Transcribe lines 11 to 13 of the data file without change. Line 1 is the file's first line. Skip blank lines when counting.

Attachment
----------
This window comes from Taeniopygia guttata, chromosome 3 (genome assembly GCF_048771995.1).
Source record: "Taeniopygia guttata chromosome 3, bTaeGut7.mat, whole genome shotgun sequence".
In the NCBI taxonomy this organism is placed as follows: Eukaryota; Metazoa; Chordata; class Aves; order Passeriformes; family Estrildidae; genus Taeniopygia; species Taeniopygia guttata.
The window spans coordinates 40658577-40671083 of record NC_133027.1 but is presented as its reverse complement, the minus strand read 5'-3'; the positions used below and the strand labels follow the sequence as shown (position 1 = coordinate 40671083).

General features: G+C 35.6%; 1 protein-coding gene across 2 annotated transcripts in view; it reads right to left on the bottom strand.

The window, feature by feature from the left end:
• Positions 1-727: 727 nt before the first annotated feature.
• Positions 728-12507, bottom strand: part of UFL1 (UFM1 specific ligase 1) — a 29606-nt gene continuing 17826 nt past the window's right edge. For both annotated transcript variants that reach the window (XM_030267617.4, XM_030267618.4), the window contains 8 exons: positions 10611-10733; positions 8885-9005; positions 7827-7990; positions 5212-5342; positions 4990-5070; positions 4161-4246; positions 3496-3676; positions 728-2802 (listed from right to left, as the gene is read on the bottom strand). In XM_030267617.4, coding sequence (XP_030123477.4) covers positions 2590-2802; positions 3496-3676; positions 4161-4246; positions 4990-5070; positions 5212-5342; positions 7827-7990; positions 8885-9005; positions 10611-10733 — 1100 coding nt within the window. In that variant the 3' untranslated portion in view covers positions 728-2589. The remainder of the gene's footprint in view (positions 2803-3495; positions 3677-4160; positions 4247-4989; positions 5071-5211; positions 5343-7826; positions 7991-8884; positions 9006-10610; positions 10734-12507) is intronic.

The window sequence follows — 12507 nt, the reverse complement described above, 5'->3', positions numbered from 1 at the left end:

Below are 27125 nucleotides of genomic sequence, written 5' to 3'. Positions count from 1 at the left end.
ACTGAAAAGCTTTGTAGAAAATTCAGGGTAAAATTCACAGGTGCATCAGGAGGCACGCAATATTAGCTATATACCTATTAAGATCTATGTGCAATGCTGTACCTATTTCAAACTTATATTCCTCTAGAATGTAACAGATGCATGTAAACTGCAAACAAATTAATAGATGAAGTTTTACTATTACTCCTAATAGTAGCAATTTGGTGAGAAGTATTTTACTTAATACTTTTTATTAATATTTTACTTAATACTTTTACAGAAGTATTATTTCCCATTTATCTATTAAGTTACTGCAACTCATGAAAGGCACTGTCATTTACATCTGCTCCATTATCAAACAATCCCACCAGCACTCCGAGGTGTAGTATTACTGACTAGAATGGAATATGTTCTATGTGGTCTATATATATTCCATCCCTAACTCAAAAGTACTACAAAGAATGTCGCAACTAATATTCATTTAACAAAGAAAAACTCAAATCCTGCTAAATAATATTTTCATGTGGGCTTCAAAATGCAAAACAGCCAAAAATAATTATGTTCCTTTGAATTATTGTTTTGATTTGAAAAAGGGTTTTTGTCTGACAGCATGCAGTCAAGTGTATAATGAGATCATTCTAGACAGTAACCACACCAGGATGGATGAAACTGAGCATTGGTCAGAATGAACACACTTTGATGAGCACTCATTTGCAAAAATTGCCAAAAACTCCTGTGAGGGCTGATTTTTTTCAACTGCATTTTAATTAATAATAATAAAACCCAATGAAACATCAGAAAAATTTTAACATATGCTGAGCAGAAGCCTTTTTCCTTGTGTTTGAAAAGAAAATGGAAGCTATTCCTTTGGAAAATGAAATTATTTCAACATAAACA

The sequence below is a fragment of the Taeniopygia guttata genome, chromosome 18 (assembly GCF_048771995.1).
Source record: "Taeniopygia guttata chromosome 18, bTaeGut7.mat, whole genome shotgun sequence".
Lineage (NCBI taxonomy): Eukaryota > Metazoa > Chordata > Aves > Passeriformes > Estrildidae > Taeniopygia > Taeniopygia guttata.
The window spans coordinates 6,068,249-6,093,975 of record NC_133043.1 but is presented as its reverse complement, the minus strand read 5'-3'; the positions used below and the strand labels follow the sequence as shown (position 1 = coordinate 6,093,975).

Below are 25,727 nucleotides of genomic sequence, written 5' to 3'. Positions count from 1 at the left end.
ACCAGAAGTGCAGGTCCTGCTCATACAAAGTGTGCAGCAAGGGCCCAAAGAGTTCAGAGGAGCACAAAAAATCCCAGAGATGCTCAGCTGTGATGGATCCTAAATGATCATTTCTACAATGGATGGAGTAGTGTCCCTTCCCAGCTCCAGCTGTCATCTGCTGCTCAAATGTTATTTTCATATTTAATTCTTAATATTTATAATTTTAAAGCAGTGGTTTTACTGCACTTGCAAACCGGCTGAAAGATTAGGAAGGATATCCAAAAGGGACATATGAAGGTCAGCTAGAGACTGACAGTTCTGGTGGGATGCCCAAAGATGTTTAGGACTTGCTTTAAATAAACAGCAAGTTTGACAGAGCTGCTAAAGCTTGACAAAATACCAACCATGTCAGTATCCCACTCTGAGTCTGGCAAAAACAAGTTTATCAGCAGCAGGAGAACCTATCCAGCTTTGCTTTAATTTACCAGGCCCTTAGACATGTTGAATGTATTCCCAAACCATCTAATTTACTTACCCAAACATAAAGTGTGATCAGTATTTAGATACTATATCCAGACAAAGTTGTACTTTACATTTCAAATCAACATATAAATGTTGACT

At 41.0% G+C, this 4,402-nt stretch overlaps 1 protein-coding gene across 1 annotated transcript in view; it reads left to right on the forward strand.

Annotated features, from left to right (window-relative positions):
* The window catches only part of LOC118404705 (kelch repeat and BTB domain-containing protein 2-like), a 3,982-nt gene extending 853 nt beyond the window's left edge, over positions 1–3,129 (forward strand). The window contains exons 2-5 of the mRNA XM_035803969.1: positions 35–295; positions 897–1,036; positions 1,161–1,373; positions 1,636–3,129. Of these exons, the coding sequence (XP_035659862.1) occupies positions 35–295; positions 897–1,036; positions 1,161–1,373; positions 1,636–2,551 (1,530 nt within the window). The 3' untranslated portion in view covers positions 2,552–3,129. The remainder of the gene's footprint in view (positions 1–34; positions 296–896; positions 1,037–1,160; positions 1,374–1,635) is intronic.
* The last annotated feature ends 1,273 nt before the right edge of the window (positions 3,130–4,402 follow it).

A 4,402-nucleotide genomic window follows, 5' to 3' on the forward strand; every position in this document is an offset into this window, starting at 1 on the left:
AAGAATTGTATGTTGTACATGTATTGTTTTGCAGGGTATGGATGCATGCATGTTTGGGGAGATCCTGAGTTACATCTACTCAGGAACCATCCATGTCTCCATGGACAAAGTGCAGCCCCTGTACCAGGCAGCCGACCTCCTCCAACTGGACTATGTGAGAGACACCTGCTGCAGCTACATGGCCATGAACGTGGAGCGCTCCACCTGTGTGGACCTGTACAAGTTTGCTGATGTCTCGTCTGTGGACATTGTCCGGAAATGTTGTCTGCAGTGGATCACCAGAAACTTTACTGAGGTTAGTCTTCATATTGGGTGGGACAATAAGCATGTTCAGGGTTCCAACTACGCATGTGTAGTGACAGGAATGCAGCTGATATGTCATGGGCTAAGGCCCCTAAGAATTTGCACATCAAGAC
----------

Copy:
ACTGAAAAGCTTTGTAGAAAATTCAGGGTAAAATTCACAGGTGCATCAGGAGGCACGCAATATTAGCTATATACCTATTAAGATCTATGTGCAATGCTGTACCTATTTCAAACTTATATTCCTCTAGAATGTAACAGATGCATGTAAACTGCAAACAAATTAATAGATGAAGTTTTACTATTACTCCTAATAGTAGCAATTTGGTGAGAAGTATTTTACTTAATACTTTTTATTAATATTTTACTTAATACTTTTACAGAAGTATTATTTCCCATTTATCTATTAAGTTACTGCAACTCATGAAAGGCACTGTCATTTACATCTGCTCCATTATCAAACAATCCCACCAGCACTCCGAGGTGTAGTATTACTGACTAGAATGGAATATGTTCTATGTGGTCTATATATATTCCATCCCTAACTCAAAAGTACTACAAAGAATGTCGCAACTAATATTCATTTAACAAAGAAAAACTCAAATCCTGCTAAATAATATTTTCATGTGGGCTTCAAAATGCAAAACAGCCAAAAATAATTATGTTCCTTTGAATTATTGTTTTGATTTGAAAAAGGGTTTTTGTCTGACAGCATGCAGTCAAGTGTATAATGAGATCATTCTAGACAGTAACCACACCAGGATGGATGAAACTGAGCATTGGTCAGAATGAACACACTTTGATGAGCACTCATTTGCAAAAATTGCCAAAAACTCCTGTGAGGGCTGATTTTTTTCAACTGCATTTTAATTAATAATAATAAAACCCAATGAAACATCAGAAAAATTTTAACATATGCTGAGCAGAAGCCTTTTTCCTTGTGTTTGAAAAGAAAATGGAAGCTATTCCTTTGGAAAATGAAATTATTTCAACATAAACA

The sequence below is a fragment of the Taeniopygia guttata genome, chromosome 18 (assembly GCF_048771995.1).
Source record: "Taeniopygia guttata chromosome 18, bTaeGut7.mat, whole genome shotgun sequence".